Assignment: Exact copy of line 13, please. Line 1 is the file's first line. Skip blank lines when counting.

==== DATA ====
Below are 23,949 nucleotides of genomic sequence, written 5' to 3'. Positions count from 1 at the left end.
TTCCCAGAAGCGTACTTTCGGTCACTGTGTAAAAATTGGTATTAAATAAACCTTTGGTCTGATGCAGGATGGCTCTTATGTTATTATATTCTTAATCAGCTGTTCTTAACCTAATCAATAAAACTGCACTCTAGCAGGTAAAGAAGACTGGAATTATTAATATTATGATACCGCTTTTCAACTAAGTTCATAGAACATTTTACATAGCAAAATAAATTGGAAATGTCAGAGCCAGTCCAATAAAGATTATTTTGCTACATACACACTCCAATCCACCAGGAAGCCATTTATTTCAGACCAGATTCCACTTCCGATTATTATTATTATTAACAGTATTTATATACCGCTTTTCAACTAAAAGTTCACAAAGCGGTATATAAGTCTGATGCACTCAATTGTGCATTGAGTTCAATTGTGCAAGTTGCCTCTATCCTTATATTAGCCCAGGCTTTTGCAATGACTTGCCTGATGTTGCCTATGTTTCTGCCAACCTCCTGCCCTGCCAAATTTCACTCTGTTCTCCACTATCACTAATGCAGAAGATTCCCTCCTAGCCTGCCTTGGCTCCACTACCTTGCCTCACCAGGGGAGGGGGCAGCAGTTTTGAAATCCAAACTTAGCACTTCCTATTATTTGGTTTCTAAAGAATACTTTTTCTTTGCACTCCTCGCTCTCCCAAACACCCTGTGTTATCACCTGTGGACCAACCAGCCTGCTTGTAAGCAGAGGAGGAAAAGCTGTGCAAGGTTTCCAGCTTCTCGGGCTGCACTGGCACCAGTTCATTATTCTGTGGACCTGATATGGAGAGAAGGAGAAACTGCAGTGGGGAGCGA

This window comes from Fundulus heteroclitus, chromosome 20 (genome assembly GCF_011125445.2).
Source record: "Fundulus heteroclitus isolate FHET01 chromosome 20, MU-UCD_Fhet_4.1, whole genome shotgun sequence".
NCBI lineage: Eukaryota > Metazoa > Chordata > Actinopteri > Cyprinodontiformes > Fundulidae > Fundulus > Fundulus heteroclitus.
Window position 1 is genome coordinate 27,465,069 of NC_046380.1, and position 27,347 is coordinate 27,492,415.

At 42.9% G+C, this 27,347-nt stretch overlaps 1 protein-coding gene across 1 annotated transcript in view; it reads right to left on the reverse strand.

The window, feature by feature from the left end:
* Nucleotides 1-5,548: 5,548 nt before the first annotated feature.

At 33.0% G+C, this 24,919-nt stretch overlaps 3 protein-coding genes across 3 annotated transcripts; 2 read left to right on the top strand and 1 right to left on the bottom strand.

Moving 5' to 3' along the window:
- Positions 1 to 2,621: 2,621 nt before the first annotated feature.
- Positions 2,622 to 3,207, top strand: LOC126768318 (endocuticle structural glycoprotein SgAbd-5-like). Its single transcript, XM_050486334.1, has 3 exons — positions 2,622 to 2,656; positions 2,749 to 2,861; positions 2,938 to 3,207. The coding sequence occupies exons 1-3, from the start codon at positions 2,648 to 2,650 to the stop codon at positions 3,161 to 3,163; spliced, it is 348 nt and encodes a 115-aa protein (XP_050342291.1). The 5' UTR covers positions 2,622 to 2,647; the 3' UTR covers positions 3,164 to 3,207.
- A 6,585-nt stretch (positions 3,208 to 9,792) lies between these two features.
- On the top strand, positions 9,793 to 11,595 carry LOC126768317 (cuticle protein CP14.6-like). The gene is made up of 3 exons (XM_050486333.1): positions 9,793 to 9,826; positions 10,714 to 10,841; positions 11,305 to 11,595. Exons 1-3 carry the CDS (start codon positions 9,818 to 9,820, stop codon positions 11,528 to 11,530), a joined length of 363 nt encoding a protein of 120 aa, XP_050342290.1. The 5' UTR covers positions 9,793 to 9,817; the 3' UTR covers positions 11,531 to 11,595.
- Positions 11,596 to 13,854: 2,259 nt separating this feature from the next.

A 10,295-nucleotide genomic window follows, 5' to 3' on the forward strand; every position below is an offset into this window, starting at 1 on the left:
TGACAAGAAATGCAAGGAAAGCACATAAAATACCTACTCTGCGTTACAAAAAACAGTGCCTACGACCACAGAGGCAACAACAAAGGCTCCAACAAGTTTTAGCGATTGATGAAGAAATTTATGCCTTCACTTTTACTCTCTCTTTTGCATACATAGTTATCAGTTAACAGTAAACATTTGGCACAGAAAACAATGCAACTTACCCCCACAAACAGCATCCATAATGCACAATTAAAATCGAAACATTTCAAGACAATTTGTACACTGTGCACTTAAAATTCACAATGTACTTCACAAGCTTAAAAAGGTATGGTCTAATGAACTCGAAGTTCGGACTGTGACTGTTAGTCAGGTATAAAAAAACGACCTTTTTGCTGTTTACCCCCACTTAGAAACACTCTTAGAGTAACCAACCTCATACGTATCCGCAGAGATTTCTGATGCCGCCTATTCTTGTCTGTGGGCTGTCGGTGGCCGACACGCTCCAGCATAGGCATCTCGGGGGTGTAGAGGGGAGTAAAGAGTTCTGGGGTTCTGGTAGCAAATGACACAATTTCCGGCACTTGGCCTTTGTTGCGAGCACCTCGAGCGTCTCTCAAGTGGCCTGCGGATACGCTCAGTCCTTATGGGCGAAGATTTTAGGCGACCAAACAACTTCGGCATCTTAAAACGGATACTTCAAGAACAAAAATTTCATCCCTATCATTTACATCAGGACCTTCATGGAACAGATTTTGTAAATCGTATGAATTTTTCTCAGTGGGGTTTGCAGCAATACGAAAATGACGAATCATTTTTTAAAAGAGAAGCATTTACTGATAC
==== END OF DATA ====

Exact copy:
- Positions 2,622 to 3,207, top strand: LOC126768318 (endocuticle structural glycoprotein SgAbd-5-like). Its single transcript, XM_050486334.1, has 3 exons — positions 2,622 to 2,656; positions 2,749 to 2,861; positions 2,938 to 3,207. The coding sequence occupies exons 1-3, from the start codon at positions 2,648 to 2,650 to the stop codon at positions 3,161 to 3,163; spliced, it is 348 nt and encodes a 115-aa protein (XP_050342291.1). The 5' UTR covers positions 2,622 to 2,647; the 3' UTR covers positions 3,164 to 3,207.